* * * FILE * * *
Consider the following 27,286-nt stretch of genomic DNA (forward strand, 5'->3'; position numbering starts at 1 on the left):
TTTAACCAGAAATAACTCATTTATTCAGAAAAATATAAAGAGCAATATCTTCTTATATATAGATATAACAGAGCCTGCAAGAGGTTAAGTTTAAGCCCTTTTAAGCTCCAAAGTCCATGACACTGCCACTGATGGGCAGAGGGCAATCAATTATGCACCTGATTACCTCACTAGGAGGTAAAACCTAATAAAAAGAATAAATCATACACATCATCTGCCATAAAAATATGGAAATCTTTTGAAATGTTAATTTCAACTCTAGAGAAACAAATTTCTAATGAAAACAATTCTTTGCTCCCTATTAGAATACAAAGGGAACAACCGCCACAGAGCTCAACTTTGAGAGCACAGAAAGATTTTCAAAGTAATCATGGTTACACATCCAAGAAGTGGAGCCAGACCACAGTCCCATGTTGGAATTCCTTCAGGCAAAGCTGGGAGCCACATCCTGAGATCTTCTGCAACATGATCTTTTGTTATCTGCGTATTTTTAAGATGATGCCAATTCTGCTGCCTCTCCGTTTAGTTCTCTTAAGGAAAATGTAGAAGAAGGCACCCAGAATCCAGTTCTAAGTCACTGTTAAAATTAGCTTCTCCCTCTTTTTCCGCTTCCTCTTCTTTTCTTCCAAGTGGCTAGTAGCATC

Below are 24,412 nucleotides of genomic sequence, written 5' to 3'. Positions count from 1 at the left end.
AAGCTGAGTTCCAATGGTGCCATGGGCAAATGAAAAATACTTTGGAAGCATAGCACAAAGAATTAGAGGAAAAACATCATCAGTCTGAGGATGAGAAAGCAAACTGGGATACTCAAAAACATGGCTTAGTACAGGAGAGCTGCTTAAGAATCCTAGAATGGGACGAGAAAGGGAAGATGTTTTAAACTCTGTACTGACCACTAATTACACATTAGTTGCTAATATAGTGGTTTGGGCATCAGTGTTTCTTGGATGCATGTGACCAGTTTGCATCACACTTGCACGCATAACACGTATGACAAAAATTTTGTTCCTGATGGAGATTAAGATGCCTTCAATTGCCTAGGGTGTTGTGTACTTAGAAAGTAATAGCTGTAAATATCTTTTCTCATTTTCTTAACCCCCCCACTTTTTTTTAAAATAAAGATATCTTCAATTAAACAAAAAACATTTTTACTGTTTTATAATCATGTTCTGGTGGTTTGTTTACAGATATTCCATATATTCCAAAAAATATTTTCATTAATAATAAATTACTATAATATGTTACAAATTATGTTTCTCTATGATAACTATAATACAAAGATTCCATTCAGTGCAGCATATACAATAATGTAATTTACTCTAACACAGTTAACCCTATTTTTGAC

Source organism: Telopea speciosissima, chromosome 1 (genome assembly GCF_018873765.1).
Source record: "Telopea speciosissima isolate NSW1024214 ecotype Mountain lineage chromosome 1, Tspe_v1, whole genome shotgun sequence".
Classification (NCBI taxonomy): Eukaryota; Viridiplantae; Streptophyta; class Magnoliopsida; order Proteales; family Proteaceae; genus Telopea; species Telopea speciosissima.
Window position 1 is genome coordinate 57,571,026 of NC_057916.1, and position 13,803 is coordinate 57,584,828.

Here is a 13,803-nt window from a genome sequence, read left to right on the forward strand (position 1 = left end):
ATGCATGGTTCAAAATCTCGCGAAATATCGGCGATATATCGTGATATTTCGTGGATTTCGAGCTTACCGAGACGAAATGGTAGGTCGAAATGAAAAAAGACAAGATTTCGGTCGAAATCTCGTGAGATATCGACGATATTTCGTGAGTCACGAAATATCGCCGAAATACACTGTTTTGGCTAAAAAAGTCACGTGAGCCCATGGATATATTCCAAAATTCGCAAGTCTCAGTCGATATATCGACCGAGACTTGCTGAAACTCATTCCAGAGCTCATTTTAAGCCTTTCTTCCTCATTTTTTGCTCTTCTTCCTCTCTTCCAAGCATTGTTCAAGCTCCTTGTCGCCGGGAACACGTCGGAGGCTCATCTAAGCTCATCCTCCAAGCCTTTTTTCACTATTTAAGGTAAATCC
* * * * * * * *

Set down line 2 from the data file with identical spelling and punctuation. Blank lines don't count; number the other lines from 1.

TTTAACCAGAAATAACTCATTTATTCAGAAAAATATAAAGAGCAATATCTTCTTATATATAGATATAACAGAGCCTGCAAGAGGTTAAGTTTAAGCCCTTTTAAGCTCCAAAGTCCATGACACTGCCACTGATGGGCAGAGGGCAATCAATTATGCACCTGATTACCTCACTAGGAGGTAAAACCTAATAAAAAGAATAAATCATACACATCATCTGCCATAAAAATATGGAAATCTTTTGAAATGTTAATTTCAACTCTAGAGAAACAAATTTCTAATGAAAACAATTCTTTGCTCCCTATTAGAATACAAAGGGAACAACCGCCACAGAGCTCAACTTTGAGAGCACAGAAAGATTTTCAAAGTAATCATGGTTACACATCCAAGAAGTGGAGCCAGACCACAGTCCCATGTTGGAATTCCTTCAGGCAAAGCTGGGAGCCACATCCTGAGATCTTCTGCAACATGATCTTTTGTTATCTGCGTATTTTTAAGATGATGCCAATTCTGCTGCCTCTCCGTTTAGTTCTCTTAAGGAAAATGTAGAAGAAGGCACCCAGAATCCAGTTCTAAGTCACTGTTAAAATTAGCTTCTCCCTCTTTTTCCGCTTCCTCTTCTTTTCTTCCAAGTGGCTAGTAGCATC